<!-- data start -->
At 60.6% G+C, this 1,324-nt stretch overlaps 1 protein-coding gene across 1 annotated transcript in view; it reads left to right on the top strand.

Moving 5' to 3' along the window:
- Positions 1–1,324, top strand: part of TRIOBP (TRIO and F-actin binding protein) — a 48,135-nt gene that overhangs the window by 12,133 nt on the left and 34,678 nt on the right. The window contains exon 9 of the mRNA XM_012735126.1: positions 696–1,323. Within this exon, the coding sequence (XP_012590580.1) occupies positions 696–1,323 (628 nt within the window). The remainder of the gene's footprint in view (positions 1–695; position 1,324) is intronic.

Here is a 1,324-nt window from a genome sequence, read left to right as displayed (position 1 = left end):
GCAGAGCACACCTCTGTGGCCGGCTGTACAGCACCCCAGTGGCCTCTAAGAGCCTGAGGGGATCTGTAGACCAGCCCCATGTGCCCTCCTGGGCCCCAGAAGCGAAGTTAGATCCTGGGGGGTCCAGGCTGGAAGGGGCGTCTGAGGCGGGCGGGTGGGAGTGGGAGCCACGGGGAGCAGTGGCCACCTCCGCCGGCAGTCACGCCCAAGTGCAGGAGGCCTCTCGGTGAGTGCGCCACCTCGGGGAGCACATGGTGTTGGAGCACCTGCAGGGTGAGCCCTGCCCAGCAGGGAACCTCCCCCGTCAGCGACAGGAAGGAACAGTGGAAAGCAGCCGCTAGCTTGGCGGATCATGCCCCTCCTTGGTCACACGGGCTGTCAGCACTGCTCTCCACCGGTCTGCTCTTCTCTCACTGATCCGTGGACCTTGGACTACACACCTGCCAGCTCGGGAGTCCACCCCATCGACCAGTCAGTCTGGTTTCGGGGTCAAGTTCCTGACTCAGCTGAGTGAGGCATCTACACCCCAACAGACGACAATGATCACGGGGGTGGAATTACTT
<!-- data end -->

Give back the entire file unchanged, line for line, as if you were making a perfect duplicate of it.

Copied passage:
At 60.6% G+C, this 1,324-nt stretch overlaps 1 protein-coding gene across 1 annotated transcript in view; it reads left to right on the top strand.

Moving 5' to 3' along the window:
- Positions 1–1,324, top strand: part of TRIOBP (TRIO and F-actin binding protein) — a 48,135-nt gene that overhangs the window by 12,133 nt on the left and 34,678 nt on the right. The window contains exon 9 of the mRNA XM_012735126.1: positions 696–1,323. Within this exon, the coding sequence (XP_012590580.1) occupies positions 696–1,323 (628 nt within the window). The remainder of the gene's footprint in view (positions 1–695; position 1,324) is intronic.

Here is a 1,324-nt window from a genome sequence, read left to right as displayed (position 1 = left end):
GCAGAGCACACCTCTGTGGCCGGCTGTACAGCACCCCAGTGGCCTCTAAGAGCCTGAGGGGATCTGTAGACCAGCCCCATGTGCCCTCCTGGGCCCCAGAAGCGAAGTTAGATCCTGGGGGGTCCAGGCTGGAAGGGGCGTCTGAGGCGGGCGGGTGGGAGTGGGAGCCACGGGGAGCAGTGGCCACCTCCGCCGGCAGTCACGCCCAAGTGCAGGAGGCCTCTCGGTGAGTGCGCCACCTCGGGGAGCACATGGTGTTGGAGCACCTGCAGGGTGAGCCCTGCCCAGCAGGGAACCTCCCCCGTCAGCGACAGGAAGGAACAGTGGAAAGCAGCCGCTAGCTTGGCGGATCATGCCCCTCCTTGGTCACACGGGCTGTCAGCACTGCTCTCCACCGGTCTGCTCTTCTCTCACTGATCCGTGGACCTTGGACTACACACCTGCCAGCTCGGGAGTCCACCCCATCGACCAGTCAGTCTGGTTTCGGGGTCAAGTTCCTGACTCAGCTGAGTGAGGCATCTACACCCCAACAGACGACAATGATCACGGGGGTGGAATTACTT